PR at a Crossroads: The Recipe for Reinvigoration, Part 1

In 2014, I took the reins of two firms, Racepoint Group, a midsize global public relations agency, and Digital Influence Group, a digital marketing group with creative and social at its core.  My first act was to combine the firms into a single entity – not as a defensive gesture, but as a product of my vision that individual consumers of information no longer cared whether the media they relied on was earned or paid.  Rather, they cared that it could be delivered to them in the format and on the platform they preferred.  If someone preferred video on Facebook, we delivered our clients’ messages there.  If it was long-form earned in The Atlantic or The Wall Street Journal, we took the message there.  The combined firm, Racepoint Global, represented the first truly integrated communications firm in our industry, blurring the lines between PR and advertising, by using evolving social media and information consumption habits as the connective tissue to driving great results.

We took it a step further, inventing our own software platform, FieldFacts, to track where vital conversations were occurring in social and conventional channels.  Armed with this information we were – and are – able to tell our clients where the half-dozen most influential conversations are occurring in their sector at a moment’s notice, and in what format and on which platform they are happening.  We combined that with the power of the integrated content model to deliver more cost-effective, measurable, targeted custom campaigns.

So just like that – daring to be bold – we reinvented an industry.  How do I know?  Because everyone is replicating the formula now. Sure, some have a greater scale.  Others might have more resources.  And some might even have some imitation of our FieldFacts platform.  But none have proven to be as nimble.  Nor have any been at the forefront of our industry as we have been for the past five years.  Rather, they are imitating our lead…a lead that helped us win some of the biggest and best brands in the world over that time.  I’ve seen some great press recently on how some holding companies are reinventing themselves into algorithmically driven models for team selection and customer delivery.  It is, at once, awesome and late to the game.  And while our competitors are focused on last year’s game, we’re moving on to define the next transformation in our industry.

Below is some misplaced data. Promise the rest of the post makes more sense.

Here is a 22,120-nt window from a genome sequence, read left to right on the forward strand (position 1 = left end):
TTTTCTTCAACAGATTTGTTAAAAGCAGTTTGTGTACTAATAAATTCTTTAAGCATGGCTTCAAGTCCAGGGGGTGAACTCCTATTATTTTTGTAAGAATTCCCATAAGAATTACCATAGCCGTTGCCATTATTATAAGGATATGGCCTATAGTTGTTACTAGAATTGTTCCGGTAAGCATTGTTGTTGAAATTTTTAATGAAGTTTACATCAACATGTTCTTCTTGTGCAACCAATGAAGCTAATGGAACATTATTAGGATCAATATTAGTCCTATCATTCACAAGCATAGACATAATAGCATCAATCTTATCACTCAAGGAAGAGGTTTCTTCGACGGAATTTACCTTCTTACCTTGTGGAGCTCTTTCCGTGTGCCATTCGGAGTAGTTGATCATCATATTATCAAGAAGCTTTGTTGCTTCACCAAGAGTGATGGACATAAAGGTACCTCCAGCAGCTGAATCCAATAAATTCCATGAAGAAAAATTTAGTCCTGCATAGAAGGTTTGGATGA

Quite simply, if we don’t reinvent our industry dramatically each year over the course of the next five years, the bottom is going to fall out.  Advertising agencies are capturing what rightfully belongs to PR and integrated companies by leveraging their creative and the public’s lust for pictures and video to tell stories.  Second, major business segments like CPG are slashing budgets daily, challenging consulting companies to do more and more for less and less.  Take a look at the results across our industry this past year.  Giants are realizing that the days of double-digit growth are slipping away – likely permanently – if they don’t figure out the next move.  I don’t have to guess – their CEO’s are saying it, and for them, the move is to do what we did half a decade ago.